Kind of sad that the sort of "mucking about inventing our own fun and games" stuff we did when I was a kid needs categories and step-by-step instructions, but we need whatever it takes to get this generation of kids outside!
This is a good book for kids, but also a good book for Environmental Club leaders (me), Girl Scout Leaders, Day Camp Leaders, Home Schoolers, and parents.
This picture book is good for many ages. The main text is embedded in engaging illustrations, but the sidebar information about energy is good for 5th grade and up.
The Danish island of Samso is very windy. This book chronicles the long process the residents of that island went through to make the transition to being almost completely energy-independent by harnessing the power of the wind.
This gorgeously-illustrated picture book reminds me of A River Ran Wild by Lynne Cherry. They both are environmental histories about places in nature that humans came really really close to completely destroying...but didn't...and the slow and hopeful recovery process. Both have border illustrations that extend or elaborate on the main illustration or information on the page.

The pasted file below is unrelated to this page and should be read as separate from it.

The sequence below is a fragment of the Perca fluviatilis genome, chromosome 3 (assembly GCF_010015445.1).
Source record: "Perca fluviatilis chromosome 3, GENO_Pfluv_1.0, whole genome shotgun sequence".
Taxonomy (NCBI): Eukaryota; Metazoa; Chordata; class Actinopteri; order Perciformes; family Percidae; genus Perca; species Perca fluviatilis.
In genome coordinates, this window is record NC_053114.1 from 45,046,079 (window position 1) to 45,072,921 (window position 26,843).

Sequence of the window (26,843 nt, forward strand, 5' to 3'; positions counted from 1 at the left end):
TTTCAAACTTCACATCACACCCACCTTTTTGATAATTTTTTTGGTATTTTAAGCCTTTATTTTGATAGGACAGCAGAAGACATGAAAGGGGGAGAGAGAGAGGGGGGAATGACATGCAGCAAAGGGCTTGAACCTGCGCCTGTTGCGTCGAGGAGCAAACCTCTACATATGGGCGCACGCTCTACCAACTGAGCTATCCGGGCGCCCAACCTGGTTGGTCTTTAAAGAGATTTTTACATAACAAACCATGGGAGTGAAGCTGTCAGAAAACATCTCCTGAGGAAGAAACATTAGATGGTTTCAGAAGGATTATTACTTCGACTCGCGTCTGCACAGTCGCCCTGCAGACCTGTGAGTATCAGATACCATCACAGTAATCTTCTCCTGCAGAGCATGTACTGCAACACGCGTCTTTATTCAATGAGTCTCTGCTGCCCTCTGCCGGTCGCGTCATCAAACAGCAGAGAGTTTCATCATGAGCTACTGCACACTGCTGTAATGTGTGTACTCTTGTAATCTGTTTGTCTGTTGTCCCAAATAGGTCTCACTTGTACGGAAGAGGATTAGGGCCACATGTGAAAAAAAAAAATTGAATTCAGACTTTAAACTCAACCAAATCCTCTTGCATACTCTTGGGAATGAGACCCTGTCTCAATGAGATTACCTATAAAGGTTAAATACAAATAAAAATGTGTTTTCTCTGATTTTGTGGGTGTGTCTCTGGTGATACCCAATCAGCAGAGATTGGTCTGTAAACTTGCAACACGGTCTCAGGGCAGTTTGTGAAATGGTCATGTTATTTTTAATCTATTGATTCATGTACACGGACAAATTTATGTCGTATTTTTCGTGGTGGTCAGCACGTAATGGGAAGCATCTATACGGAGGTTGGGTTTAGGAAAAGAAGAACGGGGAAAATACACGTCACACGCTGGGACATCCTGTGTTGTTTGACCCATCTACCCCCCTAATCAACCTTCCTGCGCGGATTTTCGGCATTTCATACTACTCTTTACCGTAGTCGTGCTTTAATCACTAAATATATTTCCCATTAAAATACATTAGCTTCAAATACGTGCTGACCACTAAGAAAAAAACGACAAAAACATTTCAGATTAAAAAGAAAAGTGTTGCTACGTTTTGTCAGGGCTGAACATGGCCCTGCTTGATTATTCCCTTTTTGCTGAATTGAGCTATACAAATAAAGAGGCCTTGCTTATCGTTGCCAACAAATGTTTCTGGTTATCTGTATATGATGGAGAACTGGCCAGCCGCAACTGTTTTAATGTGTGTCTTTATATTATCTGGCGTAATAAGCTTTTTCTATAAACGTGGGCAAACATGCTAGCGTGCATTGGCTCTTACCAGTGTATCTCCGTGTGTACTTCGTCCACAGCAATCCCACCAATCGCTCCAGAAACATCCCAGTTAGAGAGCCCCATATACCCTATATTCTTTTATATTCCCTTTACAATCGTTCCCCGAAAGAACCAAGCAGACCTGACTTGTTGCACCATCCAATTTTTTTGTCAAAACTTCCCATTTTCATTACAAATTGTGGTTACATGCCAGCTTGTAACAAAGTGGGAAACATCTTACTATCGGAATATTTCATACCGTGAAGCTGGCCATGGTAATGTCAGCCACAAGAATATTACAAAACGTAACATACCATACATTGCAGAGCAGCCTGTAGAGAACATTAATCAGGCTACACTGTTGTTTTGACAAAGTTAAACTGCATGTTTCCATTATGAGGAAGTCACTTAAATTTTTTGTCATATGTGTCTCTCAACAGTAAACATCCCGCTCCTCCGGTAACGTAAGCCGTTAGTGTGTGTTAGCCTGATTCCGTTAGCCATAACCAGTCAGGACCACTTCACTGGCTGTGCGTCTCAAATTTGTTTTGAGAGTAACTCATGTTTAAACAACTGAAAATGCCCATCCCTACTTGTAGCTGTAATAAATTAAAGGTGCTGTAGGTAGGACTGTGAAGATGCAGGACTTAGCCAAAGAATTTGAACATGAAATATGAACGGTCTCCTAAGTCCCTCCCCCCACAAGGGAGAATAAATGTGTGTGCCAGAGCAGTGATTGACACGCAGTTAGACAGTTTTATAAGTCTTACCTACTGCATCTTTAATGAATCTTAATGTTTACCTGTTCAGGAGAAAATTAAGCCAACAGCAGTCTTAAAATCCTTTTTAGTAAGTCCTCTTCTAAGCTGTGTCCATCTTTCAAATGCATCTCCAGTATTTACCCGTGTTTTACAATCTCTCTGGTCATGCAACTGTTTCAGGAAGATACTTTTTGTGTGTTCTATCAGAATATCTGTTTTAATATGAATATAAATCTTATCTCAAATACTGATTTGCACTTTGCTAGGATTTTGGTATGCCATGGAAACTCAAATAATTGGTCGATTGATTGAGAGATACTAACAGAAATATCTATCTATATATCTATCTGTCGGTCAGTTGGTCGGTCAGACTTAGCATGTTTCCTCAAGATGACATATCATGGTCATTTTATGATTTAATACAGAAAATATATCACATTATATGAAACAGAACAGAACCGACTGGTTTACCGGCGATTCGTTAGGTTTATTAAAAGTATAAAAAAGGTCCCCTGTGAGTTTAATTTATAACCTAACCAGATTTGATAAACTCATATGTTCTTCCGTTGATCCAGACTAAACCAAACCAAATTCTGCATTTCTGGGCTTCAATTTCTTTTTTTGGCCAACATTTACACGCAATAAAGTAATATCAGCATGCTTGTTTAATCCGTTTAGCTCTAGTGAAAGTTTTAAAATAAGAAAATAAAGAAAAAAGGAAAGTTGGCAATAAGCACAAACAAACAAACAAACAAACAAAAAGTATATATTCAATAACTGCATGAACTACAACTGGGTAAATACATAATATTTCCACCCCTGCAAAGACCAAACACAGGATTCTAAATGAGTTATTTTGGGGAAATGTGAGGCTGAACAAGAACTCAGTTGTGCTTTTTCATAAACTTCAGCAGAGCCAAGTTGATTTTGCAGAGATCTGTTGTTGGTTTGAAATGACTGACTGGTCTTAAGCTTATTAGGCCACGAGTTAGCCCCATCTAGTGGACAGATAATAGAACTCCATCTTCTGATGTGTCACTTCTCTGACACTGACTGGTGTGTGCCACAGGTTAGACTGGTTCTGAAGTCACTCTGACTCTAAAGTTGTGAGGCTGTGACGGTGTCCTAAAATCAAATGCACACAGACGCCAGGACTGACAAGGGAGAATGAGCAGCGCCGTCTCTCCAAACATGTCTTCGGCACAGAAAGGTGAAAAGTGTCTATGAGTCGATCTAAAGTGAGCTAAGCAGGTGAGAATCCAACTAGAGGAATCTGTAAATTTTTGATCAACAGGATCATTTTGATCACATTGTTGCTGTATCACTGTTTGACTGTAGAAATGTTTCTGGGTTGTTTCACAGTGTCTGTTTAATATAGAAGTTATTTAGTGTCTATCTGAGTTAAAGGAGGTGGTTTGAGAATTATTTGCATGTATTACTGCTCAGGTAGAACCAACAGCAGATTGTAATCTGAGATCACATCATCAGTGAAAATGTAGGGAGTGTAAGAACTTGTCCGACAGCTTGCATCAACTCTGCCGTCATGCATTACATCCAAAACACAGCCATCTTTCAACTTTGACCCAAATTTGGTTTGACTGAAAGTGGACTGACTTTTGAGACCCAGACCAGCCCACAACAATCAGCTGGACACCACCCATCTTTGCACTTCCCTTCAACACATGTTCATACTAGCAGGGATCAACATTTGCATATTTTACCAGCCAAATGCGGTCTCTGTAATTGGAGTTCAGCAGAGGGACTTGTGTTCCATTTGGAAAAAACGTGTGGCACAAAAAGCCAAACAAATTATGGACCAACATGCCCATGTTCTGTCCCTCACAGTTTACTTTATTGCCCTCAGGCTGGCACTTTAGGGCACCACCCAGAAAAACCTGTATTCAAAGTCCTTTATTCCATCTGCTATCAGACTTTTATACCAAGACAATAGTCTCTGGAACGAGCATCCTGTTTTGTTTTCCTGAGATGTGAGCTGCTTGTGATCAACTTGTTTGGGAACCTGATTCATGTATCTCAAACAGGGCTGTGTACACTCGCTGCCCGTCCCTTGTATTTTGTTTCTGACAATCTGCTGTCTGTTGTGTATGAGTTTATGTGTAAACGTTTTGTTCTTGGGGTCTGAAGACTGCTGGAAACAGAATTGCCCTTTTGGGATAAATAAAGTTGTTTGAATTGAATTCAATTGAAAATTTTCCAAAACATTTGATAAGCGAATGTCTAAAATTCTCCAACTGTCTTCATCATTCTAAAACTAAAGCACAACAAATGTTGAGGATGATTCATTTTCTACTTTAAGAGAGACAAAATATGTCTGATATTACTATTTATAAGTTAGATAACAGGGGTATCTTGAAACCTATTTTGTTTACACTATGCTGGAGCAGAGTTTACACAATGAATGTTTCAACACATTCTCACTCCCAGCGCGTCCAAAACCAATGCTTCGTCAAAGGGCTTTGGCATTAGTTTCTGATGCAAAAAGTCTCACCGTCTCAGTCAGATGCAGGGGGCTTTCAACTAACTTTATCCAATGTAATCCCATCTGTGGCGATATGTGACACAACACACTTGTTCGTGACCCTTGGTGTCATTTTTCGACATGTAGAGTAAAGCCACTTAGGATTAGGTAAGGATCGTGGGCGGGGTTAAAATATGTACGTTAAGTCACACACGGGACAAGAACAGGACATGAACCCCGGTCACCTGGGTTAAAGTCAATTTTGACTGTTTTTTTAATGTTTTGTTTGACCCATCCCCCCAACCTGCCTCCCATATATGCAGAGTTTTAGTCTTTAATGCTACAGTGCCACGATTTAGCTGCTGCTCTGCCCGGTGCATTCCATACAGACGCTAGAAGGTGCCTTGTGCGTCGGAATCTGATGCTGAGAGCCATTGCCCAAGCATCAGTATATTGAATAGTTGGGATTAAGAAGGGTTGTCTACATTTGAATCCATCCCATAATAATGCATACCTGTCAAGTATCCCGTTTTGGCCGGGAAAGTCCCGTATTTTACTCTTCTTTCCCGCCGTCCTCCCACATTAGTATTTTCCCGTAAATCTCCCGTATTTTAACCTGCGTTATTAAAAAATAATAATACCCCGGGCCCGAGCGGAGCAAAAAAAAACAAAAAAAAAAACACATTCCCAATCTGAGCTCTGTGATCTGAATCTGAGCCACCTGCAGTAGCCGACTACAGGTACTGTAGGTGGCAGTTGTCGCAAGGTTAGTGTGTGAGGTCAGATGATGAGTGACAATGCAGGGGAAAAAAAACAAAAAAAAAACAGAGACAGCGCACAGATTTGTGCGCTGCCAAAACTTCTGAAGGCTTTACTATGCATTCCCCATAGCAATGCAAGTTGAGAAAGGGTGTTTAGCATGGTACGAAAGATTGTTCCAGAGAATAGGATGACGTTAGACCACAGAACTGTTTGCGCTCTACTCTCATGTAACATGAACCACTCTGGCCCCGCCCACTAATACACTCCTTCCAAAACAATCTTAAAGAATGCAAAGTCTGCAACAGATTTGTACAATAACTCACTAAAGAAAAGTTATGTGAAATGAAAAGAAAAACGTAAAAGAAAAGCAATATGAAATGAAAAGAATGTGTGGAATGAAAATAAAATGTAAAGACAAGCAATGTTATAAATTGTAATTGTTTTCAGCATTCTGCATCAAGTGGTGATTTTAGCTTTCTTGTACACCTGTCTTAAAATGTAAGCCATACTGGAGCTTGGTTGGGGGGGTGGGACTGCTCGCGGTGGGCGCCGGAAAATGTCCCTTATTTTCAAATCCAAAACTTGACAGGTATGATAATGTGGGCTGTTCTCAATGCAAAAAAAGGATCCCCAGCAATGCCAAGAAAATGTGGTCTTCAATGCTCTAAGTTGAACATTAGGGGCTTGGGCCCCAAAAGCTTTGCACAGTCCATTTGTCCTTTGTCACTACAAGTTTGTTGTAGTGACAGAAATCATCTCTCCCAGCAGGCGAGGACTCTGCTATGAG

Through thousands of years of speculative philosophy and hundreds of years of hard empirical science, we have tended to think of mass as an innate property (a ‘primary quality’) of material substance. We figured that, whatever they might be, the basic building blocks of matter would surely consist of microscopic lumps of some kind of ‘stuff’.
But this is not quite how it has worked out. There was a clue in the title of one of Albert Einstein’s most famous research papers, published in 1905: ‘Does the inertia of a body depend on its energy content?’ This was the paper in which Einstein suggested that there was a deep connection between mass and energy, through what would subsequently become the world’s most famous equation, E = mc2.
We experience the mass of an object as inertia (the object’s resistance to acceleration) and Einstein was suggesting that the latter is determined not by mass as a primary quality, but rather by the energy that the object contains.
So, when an otherwise massless particle travelling at the speed of light interacts with the Higgs field, it is slowed down. The field ‘drags’ on it, as though the particle were moving through molasses. In other words, the energy of the interaction is manifested as a resistance to acceleration. The particle acquires inertia, and we think of this inertia in terms of the particle’s ‘mass’.
In the Higgs mechanism, mass loses its status as a primary quality. It becomes secondary — the result of massless particles interacting with the Higgs field.